Preeti Arora feels that Hum Tum Shabana carries forward the trend of slapstick films with inane gags passing off as comedy. Post YOUR reviews here!
Comedies as a genre give directors a lot of scope to experiment. It can be treated as a farce, a satire, or even complete slapstick. These generally have inane gags thrown in every two minutes. It is the last category which seems to have become the hit formula in Bollywood, a trend initiated by David Dhawan and continued successfully by Rohit Shetty.
Shreyas Talpade (Karthik) and Tushar Kapoor (Rishi) are two young upcoming executives working with an event management firm whose lives revolve around obtaining a higher salary, a larger office and their own personal toilet. A cute secretary, a tie rack and other assorted trimmings which accompany a white collar life style is their ultimate aspiration. But professional ambitions are thwarted when both of them lose out on a long awaited promotion. They have a new boss (Rahul Singh) to contend with.
The trio takes off for Goa where a beauty pageant is being organized. Since work has taken a back seat, these two decide love must take precedence. The object of their affection is Shabana Raza (Minissha Lamba) one of the participants in the event. Trying to pass off as a 21-year-old Minissha is unhappy with the vibes she receives from her colleagues. Often in tears she's ready to give up but our bumbling goons keep bouncing up on screen, shamelessly manipulating judges and handing out inside information. Anything to let Minissha win
The lady however has a few well-guarded secrets. As these two rookies land up at her palatial residence, they're in for a bit of a surprise. Which turns to shock. Hum Tum Aur Shabana is no longer about office romances, or corporate politics. What is the film all about then? In all probability Sagar Ballary the director would also be unable to answer the question. In an unashamed attempt to ape the Golmaal series, Hum Tum Shabana is a rudderless ship which simultaneously endeavors to straddle many genres. And fails miserably.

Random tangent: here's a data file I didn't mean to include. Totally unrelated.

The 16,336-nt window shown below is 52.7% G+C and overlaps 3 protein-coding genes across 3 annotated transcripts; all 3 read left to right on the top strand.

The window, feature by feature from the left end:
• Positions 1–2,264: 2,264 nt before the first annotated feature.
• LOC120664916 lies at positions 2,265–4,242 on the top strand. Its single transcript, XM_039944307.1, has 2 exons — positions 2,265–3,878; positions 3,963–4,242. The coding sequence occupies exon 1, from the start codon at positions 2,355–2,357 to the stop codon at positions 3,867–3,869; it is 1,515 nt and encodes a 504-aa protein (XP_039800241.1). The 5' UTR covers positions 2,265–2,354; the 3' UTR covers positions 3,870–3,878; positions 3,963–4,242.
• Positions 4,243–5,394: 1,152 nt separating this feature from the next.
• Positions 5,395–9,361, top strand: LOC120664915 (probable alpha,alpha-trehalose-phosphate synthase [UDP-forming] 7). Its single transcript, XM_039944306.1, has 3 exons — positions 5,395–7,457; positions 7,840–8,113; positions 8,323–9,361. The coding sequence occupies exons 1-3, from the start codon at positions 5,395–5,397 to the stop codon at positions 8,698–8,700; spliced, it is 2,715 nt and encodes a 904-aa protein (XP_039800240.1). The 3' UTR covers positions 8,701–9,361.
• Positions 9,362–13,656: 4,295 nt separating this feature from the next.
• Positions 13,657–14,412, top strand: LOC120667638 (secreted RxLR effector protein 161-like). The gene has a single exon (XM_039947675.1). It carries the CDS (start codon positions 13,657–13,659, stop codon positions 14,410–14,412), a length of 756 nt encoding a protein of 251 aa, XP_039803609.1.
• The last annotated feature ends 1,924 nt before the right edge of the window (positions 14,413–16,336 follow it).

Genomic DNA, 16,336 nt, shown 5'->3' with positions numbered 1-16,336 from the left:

Two men desperately wooing a babe then wanting to dump her (for valid reasons of course) is the central theme of this tortuous, unending so-called comic saga. And to cover up for a plot or a cohesive story the film is loaded with cardboard characters and implausible situations.
Satish Kaushik plays a character called Panju Don. A so-called spoof on the existing dons. Doesn't work, Satish is a director's actor. And he's been given a role with an overdose of melodrama, corny lines such as "Yaa Duniya Ko Chalao Yaa Duniya Se Chale Jao. It's either guns or roses." Let's not blame him for it.
Sanjay Mishra plays Munna Military, Panju Don's right-hand man. He struggles bravely to attain a balance between the understated performances he has delivered in the past (Phas Gaye Re Obama) and the screechy buffoon he is forced to become during the second half of the film. Full marks for his efforts! But those moments where he effortlessly has the audience in splits of laughter are missing.
Minissha Lamba is the simpering lass who can't think for herself. She doesn't have much to do but even a role as small as this is clear evidence of her limited acting abilities.
Just as a novice chef believes combining certain expensive ingredients will result in a flawless dish, Sagar Ballary works with a similar belief. There's a beauty contest, a funeral, kidnappings, diamond smuggling, and the obligatory songs shot in a '70s type of discotheque. And at the end of it, it can't even be called a half-baked dish. A mishmash is probably the most appropriate description.
Sagar Ballary became a name with his first film Bheja Fry five years ago. And he obviously believes every subsequent film must leave the audience with their 'Bheja Fried'. Mission accomplished.
This film is best avoided.